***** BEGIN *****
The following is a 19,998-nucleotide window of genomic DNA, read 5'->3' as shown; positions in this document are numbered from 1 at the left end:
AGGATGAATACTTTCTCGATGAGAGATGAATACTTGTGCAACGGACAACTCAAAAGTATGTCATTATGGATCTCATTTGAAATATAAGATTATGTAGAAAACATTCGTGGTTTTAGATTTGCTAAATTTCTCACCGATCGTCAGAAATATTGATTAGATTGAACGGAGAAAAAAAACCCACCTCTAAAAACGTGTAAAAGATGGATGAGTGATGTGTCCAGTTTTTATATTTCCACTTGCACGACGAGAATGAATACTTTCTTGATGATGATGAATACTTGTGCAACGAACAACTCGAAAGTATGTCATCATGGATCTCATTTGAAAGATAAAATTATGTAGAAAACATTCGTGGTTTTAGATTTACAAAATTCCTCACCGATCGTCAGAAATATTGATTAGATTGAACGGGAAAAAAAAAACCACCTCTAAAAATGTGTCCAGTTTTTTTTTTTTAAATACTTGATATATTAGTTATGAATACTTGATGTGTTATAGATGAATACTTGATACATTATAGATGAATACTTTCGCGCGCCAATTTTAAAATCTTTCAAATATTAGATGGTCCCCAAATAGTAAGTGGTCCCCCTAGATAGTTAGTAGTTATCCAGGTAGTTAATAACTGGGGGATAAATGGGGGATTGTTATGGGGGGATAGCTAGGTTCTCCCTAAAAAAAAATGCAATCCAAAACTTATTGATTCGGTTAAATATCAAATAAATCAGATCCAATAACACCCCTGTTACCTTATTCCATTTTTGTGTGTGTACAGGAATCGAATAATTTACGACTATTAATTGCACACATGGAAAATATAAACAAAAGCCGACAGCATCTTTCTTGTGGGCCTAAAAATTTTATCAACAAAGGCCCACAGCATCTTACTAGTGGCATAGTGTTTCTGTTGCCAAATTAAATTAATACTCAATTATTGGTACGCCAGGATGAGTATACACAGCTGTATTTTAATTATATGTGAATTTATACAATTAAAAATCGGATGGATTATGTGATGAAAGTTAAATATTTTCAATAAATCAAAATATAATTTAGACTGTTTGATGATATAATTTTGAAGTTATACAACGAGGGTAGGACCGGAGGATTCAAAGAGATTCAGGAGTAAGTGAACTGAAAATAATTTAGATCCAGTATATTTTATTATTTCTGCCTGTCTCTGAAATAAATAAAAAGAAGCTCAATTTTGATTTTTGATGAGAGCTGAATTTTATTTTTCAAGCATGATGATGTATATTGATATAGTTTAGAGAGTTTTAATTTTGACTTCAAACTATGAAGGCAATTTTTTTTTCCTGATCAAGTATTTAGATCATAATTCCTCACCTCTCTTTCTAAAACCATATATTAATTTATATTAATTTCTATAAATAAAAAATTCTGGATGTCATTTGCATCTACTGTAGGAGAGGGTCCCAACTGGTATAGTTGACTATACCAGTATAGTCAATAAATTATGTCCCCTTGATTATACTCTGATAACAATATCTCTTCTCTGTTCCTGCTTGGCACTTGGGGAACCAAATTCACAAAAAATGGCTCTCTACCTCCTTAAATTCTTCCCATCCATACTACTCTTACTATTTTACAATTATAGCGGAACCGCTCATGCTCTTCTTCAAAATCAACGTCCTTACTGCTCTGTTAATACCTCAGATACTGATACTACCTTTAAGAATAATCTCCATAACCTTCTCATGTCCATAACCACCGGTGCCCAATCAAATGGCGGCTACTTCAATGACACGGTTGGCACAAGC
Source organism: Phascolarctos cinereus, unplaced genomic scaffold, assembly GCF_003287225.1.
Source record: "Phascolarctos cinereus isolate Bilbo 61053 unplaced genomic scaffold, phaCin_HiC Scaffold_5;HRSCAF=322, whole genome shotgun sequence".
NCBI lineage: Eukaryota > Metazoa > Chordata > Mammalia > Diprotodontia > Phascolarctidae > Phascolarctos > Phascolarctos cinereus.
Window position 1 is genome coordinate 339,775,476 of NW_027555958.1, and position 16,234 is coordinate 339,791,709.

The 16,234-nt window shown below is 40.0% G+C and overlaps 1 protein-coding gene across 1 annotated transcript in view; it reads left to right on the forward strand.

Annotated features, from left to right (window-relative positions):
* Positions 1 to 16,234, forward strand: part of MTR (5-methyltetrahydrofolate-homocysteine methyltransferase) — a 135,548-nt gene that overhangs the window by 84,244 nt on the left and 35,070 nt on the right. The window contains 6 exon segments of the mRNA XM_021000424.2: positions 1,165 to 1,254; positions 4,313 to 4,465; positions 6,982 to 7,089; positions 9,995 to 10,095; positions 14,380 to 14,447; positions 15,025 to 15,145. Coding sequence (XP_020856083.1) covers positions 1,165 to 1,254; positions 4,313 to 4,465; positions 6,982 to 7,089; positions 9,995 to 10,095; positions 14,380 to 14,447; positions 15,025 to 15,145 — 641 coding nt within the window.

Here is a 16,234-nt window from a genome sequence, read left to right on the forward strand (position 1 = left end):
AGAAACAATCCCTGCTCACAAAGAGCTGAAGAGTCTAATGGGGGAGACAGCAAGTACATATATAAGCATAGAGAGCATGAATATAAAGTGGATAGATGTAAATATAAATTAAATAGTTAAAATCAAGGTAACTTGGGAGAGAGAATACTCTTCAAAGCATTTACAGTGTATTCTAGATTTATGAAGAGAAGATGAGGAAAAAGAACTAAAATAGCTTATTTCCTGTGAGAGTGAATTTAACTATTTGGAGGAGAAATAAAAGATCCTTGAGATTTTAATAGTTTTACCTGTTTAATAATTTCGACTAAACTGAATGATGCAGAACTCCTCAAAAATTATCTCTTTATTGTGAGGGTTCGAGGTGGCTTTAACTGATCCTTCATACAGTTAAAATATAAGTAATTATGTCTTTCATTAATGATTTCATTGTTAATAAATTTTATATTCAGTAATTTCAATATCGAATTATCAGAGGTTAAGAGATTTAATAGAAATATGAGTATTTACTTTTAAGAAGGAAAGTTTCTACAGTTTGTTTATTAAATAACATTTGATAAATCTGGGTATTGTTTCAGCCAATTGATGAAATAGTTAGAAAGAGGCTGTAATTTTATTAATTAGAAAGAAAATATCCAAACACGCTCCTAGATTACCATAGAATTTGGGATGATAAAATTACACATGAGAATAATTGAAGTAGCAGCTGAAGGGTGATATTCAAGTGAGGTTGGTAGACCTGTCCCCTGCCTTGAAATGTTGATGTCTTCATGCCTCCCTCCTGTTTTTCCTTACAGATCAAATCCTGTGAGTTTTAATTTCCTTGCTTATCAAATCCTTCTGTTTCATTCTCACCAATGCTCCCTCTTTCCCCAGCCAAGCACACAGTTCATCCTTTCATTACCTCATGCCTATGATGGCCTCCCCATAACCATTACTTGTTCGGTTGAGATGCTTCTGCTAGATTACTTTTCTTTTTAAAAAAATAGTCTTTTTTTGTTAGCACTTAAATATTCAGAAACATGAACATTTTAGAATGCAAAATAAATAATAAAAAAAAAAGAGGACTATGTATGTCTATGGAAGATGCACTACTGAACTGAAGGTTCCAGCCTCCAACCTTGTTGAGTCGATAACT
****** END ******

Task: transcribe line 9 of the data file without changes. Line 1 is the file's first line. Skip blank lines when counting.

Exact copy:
* Positions 1 to 16,234, forward strand: part of MTR (5-methyltetrahydrofolate-homocysteine methyltransferase) — a 135,548-nt gene that overhangs the window by 84,244 nt on the left and 35,070 nt on the right. The window contains 6 exon segments of the mRNA XM_021000424.2: positions 1,165 to 1,254; positions 4,313 to 4,465; positions 6,982 to 7,089; positions 9,995 to 10,095; positions 14,380 to 14,447; positions 15,025 to 15,145. Coding sequence (XP_020856083.1) covers positions 1,165 to 1,254; positions 4,313 to 4,465; positions 6,982 to 7,089; positions 9,995 to 10,095; positions 14,380 to 14,447; positions 15,025 to 15,145 — 641 coding nt within the window.